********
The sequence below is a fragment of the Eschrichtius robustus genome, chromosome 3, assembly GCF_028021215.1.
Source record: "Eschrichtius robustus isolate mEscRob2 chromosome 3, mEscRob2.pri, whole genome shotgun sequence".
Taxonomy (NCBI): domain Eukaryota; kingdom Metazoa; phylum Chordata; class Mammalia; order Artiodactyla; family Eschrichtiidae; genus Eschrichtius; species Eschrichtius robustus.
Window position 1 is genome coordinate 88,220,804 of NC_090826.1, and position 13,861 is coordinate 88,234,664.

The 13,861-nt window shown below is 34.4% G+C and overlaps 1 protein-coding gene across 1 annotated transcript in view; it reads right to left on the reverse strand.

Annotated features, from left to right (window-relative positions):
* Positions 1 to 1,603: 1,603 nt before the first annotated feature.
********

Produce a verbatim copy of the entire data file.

The sequence below is a fragment of the Eschrichtius robustus genome, chromosome 3, assembly GCF_028021215.1.
Source record: "Eschrichtius robustus isolate mEscRob2 chromosome 3, mEscRob2.pri, whole genome shotgun sequence".
Taxonomy (NCBI): domain Eukaryota; kingdom Metazoa; phylum Chordata; class Mammalia; order Artiodactyla; family Eschrichtiidae; genus Eschrichtius; species Eschrichtius robustus.
Window position 1 is genome coordinate 88,220,804 of NC_090826.1, and position 13,861 is coordinate 88,234,664.

The 13,861-nt window shown below is 34.4% G+C and overlaps 1 protein-coding gene across 1 annotated transcript in view; it reads right to left on the reverse strand.

Annotated features, from left to right (window-relative positions):
* Positions 1 to 1,603: 1,603 nt before the first annotated feature.